Tester: Banking bill protects rural states like Montana
Recently the Senate accomplished a rare feat, a bipartisan victory that strengthens small businesses in Montana and across rural America.
It was years in the making and it wasn’t always easy, but something had to be done to loosen the overly burdensome regulations that are straining our Main Street businesses and local economies.
I proudly partnered with the chairman of the Senate Banking Committee, Idaho Republican Mike Crapo, to write the Economic Growth, Regulatory Relief, and Consumer Protection Act. Our bill spurs economic growth by easing the regulatory strain on Montana’s community banks and credit unions.
The bottom line is our bill makes it easier for businesses and families to get the capital they need to expand their businesses, invest in new equipment and buy new homes.
After more than a week of debate, the Senate overwhelmingly passed my bipartisan bill, teeing up the biggest financial reforms in about a decade.
The problem is that since 2010, Montana’s small local lenders have been eaten up by bigger banks one-by-one. The rules that were meant to hold Wall Street accountable for tanking our economy trickled down to local community banks and credit unions in Montana.
Lenders in Great Falls, Havre and Laurel have been spending more time and money complying with regulations meant for the fat cats, which means that they are spending less time helping local businesses grow or young families purchase homes.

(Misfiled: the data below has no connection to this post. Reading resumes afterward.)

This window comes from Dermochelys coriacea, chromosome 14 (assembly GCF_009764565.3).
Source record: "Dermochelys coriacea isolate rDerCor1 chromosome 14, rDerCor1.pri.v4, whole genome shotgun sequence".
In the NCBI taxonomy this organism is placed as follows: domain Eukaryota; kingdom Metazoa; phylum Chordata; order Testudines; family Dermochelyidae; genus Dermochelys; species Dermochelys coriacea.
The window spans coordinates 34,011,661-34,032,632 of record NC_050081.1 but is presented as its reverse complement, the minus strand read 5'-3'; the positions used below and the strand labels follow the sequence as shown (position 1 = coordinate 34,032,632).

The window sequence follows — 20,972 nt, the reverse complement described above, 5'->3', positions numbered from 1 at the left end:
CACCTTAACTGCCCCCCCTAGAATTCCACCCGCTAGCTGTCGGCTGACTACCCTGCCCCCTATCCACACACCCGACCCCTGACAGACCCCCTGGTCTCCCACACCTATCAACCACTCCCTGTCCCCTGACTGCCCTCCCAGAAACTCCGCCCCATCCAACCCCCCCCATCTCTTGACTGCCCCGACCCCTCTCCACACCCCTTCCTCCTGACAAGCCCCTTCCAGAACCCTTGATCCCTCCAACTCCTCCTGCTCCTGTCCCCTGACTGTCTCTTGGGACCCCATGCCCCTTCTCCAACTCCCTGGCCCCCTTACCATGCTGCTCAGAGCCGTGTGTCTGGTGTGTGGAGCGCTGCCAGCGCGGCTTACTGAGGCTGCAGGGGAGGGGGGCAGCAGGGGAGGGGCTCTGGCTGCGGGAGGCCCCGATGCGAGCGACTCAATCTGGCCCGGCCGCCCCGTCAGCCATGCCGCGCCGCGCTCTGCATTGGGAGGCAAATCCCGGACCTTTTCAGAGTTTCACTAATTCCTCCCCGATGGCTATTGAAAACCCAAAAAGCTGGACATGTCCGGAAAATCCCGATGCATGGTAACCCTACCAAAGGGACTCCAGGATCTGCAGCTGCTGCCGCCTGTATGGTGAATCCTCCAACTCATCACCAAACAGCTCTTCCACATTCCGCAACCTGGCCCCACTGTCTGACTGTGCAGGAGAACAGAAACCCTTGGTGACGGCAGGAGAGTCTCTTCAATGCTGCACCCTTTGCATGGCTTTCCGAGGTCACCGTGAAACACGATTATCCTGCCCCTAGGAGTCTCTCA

When Montana’s community banks and credit unions can’t keep up with the added costs of doing business they are forced to sell out to larger competitors, reducing competition and choice in rural America. This consolidation has hurt our farms, ranches, local businesses and regional industries.
We’ve seen consolidation as big grocery stores chains buy up the corner market. We’ve seen agribusinesses consolidate, which reduces competition in the marketplace and puts a strain on family farmers and ranchers. We can’t allow the same thing to happen with our community banks and credit unions because it is not good for capitalism and it is not good for rural America.
When the local community bank or credit union is bought out, the town loses the lender that knows its community best.
Our bill removes regulations for banks on Main Streets in Jordan, Glasgow, Billings and Kalispell while holding Wall Street banks accountable and increasing fraud protections for seniors, children and service members.
My bill doesn’t remove regulation for big Wall Street banks, but it ensures that Montana’s community banks and credit unions can continue serving their communities without the threat of being bought out or having to merge.
For too long, a lack of opportunity has forced our kids and grandkids to move away from home in order to launch their own careers. Quite frankly, if Montana loses our community banks and credit unions, businesses will close and our rural towns will shrivel up.
We had to act, and I proudly rolled up my sleeves and did what needed to be done to strengthen Montana, protect our rural way of life, and ensure the next generation can stay here and raise their families in the towns where they grew up.
There are some folks in New York, California and Massachusetts who aren’t happy with this bill because they want to protect the status quo. They just don’t understand rural America.
But I am wired differently, when I see a problem that is impacting Montana, I won’t stand on the sideline.
U.S. Sen. Jon Tester, D-Montana, is a farmer and the Montana’s senior U.S. senator.